George Patel stood in his downtown store with his hands in the air, and begged for his life.
“Let me shoot him once,” one of the two masked men robbing Patel’s Veterans Grocery said to his accomplice, who warned him not to.
“Let’s go, let’s go,” the accomplice repeated nervously, peering out the glass door at heavy traffic on Veterans Parkway.
“Please don’t shoot me,” Patel told the gunman, swearing he would not call the police.
The robbers did not shoot him as they took about $2,000 from his store and fled in a car from the back parking lot of the 739 Veterans Parkway business, turning west on Eighth Street.
That was Patel’s testimony this week in the Columbus trial of two men accused in a string of store robberies in the fall of 2018, when Patel’s place was hit twice in a week. Patel doesn’t own the store anymore, having decided it was too dangerous, he testified in Muscogee Superior Court.
The two robberies at his store were among seven incidents targeting small businesses in Columbus, two of them smash and grab burglaries at Zelmo’s stores, the others robberies where victims were held at gunpoint, one of them a female clerk who was pistol-whipped.
Police charged four suspects in the case. Two are to testify at this week’s trial and plead guilty later.
The two on trial, and their charges, are:
Montavious Travon “Money” Ogletree, 23, charged with two counts each of armed robbery and of smash and grab burglary.
Amileus Keyshone “Mick Mick” Thomas, 24, charged with five counts of armed robbery, two of smash and grab burglary and one of aggravated assault.
Attorney Anthony Johnson represents Thomas, and attorneys Allen Jones and Joshua Fleitas represent Ogletree.
The suspects to testify, before pleading guilty, are:
Victoria Lashay Thomas, 31, charged with three counts of armed robbery and one count each of theft by receiving stolen property, and being a convicted felon with a firearm.
Rashid Lamon Ricks, 35, also charged with three counts of armed robbery and one count each of theft by receiving stolen property, and being a convicted felon with a firearm.
Victoria Thomas and Amileus Thomas are siblings, and Ricks was Victoria Thomas’ boyfriend at the time, Chief Assistant District Attorney Don Kelly told jurors in his opening statement.
The second time Patel’s store was robbed was on Oct. 2, 2018, when the robbers fled in a black Lincoln Town Car, again exiting from the business’ rear parking lot and turning west on Eighth Street.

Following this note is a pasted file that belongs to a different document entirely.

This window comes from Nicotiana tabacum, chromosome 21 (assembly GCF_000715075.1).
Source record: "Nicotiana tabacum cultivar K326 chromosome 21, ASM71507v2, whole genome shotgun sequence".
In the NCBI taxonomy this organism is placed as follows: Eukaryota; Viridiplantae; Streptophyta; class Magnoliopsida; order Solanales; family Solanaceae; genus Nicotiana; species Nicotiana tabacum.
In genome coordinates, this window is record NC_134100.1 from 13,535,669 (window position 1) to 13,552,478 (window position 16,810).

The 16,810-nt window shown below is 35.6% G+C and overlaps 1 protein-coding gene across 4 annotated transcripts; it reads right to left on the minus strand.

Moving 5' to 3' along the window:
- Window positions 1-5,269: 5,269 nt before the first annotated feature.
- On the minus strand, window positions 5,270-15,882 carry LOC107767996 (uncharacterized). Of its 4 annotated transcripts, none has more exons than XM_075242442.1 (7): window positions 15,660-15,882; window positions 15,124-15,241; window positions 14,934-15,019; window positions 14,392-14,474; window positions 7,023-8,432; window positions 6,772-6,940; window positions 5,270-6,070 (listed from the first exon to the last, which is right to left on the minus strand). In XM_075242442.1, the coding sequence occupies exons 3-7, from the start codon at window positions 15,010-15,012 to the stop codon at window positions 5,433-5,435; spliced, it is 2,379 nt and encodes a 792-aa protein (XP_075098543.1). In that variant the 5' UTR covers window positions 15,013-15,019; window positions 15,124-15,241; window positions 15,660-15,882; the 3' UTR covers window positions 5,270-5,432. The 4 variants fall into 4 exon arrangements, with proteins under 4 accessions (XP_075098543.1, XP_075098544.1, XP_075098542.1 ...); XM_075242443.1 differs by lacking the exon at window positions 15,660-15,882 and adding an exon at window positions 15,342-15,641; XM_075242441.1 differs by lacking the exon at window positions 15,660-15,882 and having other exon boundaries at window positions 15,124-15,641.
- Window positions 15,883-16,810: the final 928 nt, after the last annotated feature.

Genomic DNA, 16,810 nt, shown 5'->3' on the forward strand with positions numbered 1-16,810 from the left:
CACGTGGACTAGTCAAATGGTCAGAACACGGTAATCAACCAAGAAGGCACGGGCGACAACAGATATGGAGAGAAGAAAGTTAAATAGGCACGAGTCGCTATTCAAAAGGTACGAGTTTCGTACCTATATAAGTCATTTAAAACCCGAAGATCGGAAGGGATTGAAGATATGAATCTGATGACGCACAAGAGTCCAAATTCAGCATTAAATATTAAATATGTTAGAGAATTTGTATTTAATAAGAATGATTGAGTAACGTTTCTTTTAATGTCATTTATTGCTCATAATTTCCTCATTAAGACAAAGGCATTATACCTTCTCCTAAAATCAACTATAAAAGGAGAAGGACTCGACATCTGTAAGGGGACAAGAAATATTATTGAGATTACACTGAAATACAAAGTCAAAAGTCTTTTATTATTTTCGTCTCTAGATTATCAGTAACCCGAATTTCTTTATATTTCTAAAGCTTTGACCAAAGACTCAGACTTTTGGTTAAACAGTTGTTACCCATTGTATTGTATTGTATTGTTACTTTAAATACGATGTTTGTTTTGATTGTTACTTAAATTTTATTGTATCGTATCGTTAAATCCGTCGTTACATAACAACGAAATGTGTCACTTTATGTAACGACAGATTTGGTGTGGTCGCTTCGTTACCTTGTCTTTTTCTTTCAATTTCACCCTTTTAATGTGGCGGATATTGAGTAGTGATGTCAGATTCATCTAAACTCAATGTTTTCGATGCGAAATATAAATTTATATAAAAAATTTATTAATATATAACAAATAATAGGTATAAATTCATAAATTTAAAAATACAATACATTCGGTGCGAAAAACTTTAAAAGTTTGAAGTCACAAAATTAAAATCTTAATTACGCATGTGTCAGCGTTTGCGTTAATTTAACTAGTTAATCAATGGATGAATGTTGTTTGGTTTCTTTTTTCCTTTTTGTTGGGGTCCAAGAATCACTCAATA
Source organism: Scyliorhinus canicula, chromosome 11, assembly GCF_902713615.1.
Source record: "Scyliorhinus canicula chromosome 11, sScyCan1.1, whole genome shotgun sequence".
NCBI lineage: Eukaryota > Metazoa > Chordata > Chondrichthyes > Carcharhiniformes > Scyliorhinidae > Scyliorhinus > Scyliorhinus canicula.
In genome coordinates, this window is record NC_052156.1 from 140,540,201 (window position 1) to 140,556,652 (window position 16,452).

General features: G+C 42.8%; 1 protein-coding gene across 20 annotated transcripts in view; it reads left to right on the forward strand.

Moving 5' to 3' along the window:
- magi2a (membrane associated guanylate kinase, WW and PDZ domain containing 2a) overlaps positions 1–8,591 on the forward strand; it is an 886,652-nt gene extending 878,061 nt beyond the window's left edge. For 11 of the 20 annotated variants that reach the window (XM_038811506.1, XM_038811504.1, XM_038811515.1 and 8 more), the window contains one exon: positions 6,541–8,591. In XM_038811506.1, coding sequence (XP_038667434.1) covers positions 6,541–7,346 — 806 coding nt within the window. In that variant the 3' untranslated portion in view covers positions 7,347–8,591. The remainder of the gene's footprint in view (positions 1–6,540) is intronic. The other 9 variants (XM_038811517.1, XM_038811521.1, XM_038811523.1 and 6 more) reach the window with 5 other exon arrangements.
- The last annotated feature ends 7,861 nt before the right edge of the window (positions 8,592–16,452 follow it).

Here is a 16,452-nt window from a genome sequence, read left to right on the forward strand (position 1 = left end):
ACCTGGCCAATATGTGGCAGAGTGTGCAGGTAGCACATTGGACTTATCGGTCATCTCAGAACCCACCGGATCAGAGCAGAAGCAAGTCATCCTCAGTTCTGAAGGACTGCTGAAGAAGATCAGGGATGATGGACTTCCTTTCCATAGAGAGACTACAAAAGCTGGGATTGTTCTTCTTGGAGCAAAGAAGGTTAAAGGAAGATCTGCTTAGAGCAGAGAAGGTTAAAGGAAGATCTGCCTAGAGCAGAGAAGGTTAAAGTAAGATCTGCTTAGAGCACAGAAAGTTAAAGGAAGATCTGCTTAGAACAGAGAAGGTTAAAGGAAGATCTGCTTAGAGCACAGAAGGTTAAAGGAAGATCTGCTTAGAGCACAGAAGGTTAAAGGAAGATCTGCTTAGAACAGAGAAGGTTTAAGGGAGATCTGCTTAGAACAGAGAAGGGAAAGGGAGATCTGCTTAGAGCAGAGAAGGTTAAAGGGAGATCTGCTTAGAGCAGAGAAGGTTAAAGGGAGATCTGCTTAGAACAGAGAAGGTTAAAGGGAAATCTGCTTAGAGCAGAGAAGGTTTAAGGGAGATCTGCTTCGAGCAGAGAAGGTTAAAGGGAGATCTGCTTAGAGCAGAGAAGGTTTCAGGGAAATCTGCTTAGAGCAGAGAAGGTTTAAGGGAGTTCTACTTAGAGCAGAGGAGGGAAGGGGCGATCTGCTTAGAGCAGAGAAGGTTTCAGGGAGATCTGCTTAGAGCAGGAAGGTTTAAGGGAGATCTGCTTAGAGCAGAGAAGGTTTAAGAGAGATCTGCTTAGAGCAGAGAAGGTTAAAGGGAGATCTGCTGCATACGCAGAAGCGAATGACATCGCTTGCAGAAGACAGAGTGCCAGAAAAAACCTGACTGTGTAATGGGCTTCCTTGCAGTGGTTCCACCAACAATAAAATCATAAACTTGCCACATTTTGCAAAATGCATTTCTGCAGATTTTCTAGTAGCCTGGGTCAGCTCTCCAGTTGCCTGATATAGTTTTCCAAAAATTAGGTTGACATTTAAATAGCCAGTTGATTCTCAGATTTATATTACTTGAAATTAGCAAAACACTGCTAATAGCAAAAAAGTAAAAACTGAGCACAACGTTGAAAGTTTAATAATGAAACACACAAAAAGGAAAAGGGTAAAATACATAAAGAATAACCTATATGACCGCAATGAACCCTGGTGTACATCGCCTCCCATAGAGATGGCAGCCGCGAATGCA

That the getaway car twice turned in that direction fit prosecutors’ theory of the crime spree, because the vehicle went toward an apartment Victoria Thomas and Ricks shared at 543 Third Ave., just a few blocks away.
That’s where police serving a search warrant on Oct. 24, 2018, found evidence matching video recordings of the crimes, all of which were caught on store security cameras.
Kelly outlined that evidence for jurors on Wednesday, first using maps and images to detail this series of 2018 incidents:
A Sept. 25 smash and grab burglary at Zelmo’s Zip In, 3651 Weems Road, where two intruders threw a rock through glass door and stole lottery tickets, cigarettes and other goods. Ogletree and Montavious Thomas are charged in this case.
A second Sept. 25 smash and grab burglary at a Zelmo’s Zip In at 4001 Miller Road, about a mile away from the first, where more lottery tickets were taken. Ogletree and Montavious Thomas are charged in this case.
A Sept. 25 armed robbery of Patel’s store on Veterans Parkway. Ogletree and Montavious Thomas are charged in this case.
A Sept. 27 armed robbery at Nick’s Food Mart, 5018 Hamilton Road. All four suspects are charged in this case.
An Oct. 2 armed robbery at Patel’s Veterans Grocery store. Ricks and the Thomas siblings are charged in this case.
An Oct. 17 armed robbery at Floyd Food & Lottery, 1600 Floyd Road. Ricks and the Thomas siblings are charged in this case.
An Oct. 17 armed robbery at Ray’s Food Mart, 3822 Hamilton Road. Ricks and the Thomas siblings are charged in this case also.
Video recordings of the crimes showed two of the perpetrators typically wore the same clothing. The shorter one Kelly identified as Ogletree wore either an orange shirt or a smiley face knit cap over his face, and the taller one Kelly said was Amileus Thomas wore a camouflage jacket and a San Antonio Spurs cap.
The videos also showed culprits with a blue pistol and blue gloves, and one wore black pants with a stain on the right leg.
While searching the Third Avenue apartment Ricks and Victoria Thomas shared, police found an orange shirt, a smiley face cap, a camouflage jacket, a San Antonio Spurs cap, stacks of scratch-off lottery tickets, a blue pistol, blue gloves, and black sweat pants with a stain on the right leg, Kelly said.
Detectives also found a 9 mm pistol the robbers stole Oct. 17 from Floyd Food & Lottery, where workers had kept the gun near the cash register, the prosecutor said.
Investigators tracked Ricks to the apartment after they got a partial tag number that helped identify the black Lincoln Town Car he owned, the same car Kelly said was used in some of the robberies.
The defense attorneys emphasized to jurors that only two of 25 witnesses can claim to identify the robbers, whose faces always were covered.
Those two witnesses are also codefendants, Ricks and Victoria Thomas, the lawyers said. Because all the evidence was found in their apartment, those witnesses will want to pin the crimes on Ogletree and Amelius Thomas to save themselves, the attorneys said.
“The entirety of this case rests on two witnesses,” Jones told the jury, noting police had no other evidence such as fingerprints or DNA to ID the robbers, as “you don’t see any facial features that would indicate who it is” on the videos.
Johnson told jurors to jot down in their trial notes the numbers 23 and two, stressing that 23 witnesses can’t say who the robbers were, and that the only two who can are not credible.